The census reported that there has been a population shift toward the southwest, and toward Texas in particular. It seems there is a reason for this. That's where the jobs are. "Some 37% of all net new American jobs since the recovery began were created in Texas" ("The Lone Star Jobs Surge," WSJ, 6/10/11).
Since June 2009 when the recession ended (that's right, we're not in a recession any more), Texas added 265,000 jobs, followed at a distant second by New York at 98,000 and Pennsylvania at 95,000.
What accounts for this?
Texas stands out for its free market and business-friendly climate. Capital—both human and investment—is highly mobile, and it migrates all the time to the places where the opportunities are larger and the burdens are lower. Texas has no state income tax. Its regulatory conditions are contained and flexible. It is fiscally responsible and government is small. Its right-to-work law doesn't impose unions on businesses or employees. It is open to global trade and competition: Houston, San Antonio and El Paso are entrepôts for commerce, especially in the wake of the North American Free Trade Agreement.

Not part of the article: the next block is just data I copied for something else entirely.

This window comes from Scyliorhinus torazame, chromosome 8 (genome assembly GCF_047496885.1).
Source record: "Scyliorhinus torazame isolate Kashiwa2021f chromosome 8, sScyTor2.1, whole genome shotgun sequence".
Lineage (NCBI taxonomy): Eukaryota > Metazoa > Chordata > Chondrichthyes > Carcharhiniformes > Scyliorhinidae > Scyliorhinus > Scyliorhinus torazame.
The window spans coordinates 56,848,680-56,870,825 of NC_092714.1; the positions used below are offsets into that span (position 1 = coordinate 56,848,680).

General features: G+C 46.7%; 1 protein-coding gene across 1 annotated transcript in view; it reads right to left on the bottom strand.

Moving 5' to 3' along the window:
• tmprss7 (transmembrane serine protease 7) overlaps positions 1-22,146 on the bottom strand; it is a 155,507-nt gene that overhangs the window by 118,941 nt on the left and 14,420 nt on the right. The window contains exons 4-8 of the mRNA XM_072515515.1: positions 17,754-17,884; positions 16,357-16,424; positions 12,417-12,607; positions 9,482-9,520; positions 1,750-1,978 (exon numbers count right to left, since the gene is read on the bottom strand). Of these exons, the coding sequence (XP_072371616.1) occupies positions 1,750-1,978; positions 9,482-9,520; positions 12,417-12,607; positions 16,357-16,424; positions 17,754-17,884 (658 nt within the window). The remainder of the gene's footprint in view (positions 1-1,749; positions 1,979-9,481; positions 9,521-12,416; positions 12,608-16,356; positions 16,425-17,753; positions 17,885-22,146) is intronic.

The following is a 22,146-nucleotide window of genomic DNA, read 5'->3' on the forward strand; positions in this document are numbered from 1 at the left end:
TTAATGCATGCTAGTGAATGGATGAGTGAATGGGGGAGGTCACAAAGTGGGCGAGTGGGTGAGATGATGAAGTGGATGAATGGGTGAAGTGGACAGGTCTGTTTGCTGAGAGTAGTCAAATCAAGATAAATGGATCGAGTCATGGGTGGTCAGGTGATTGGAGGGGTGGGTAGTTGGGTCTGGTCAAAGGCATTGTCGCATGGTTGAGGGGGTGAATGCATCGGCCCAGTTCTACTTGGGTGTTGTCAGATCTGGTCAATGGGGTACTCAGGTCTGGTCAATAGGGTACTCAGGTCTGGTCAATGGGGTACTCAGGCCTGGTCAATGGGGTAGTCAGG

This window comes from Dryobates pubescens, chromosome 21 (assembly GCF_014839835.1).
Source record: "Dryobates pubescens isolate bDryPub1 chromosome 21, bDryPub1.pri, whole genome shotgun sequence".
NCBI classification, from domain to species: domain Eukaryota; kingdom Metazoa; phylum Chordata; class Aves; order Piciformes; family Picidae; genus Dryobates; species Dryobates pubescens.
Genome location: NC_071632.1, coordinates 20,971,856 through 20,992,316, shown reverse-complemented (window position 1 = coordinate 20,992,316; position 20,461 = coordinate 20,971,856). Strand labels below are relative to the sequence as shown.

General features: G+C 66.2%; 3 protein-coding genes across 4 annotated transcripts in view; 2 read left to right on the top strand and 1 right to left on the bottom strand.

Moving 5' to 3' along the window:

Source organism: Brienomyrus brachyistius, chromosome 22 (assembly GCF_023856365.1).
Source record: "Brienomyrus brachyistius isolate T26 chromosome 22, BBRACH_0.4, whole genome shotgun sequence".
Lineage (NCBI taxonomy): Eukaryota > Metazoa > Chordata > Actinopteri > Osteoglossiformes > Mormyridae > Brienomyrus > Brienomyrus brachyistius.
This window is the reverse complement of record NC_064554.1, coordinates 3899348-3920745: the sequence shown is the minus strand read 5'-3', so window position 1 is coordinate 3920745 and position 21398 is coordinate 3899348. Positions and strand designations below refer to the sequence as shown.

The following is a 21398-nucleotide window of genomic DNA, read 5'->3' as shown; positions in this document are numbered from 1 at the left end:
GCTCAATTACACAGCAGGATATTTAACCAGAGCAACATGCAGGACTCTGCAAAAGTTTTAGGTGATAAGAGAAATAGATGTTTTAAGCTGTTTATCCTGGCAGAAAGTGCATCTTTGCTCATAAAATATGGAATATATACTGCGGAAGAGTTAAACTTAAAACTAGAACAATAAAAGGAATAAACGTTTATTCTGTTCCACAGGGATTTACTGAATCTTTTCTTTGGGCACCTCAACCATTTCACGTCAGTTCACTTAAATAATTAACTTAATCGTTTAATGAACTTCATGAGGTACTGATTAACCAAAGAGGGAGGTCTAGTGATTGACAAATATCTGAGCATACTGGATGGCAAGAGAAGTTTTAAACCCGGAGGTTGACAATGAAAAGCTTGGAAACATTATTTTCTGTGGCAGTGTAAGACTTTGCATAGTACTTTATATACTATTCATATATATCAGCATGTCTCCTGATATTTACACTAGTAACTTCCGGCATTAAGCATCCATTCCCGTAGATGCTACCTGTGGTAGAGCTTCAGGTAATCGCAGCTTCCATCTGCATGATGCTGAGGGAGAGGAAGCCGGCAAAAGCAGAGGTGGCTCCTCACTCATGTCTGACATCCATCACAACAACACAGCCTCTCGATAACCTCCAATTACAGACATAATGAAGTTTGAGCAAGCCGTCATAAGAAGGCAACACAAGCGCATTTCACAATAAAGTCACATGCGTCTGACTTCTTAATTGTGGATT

The Journal editorial adds: "the core impulse of Obamanomics is to make America less like Texas and more like California, with more government, more unions, more central planning, higher taxes." That sounds like a winning presidential campaign to me.
So now three, maybe four, factors are drawing Gov. Rick Perry to the race.
(1) The strikingly impressive job numbers.
(2) The massive exodus from the Gingrich campaign organization, including two men who have engineered victories for Perry in the past. Yesterday, amidst the whispers of a campaign bid, we read, "Members of Mr. Perry's still-extant group of campaign consultants say there is little chance he would embark on a 2012 campaign without Messrs. Carney and Johnson at his side." Today things are radically different.
(3) A persistently weak field. (Mitt "RomneyCare" Romney is the front runner.)
(4) His country needs him. (What politician doesn't see his or her indispensability as a factor.)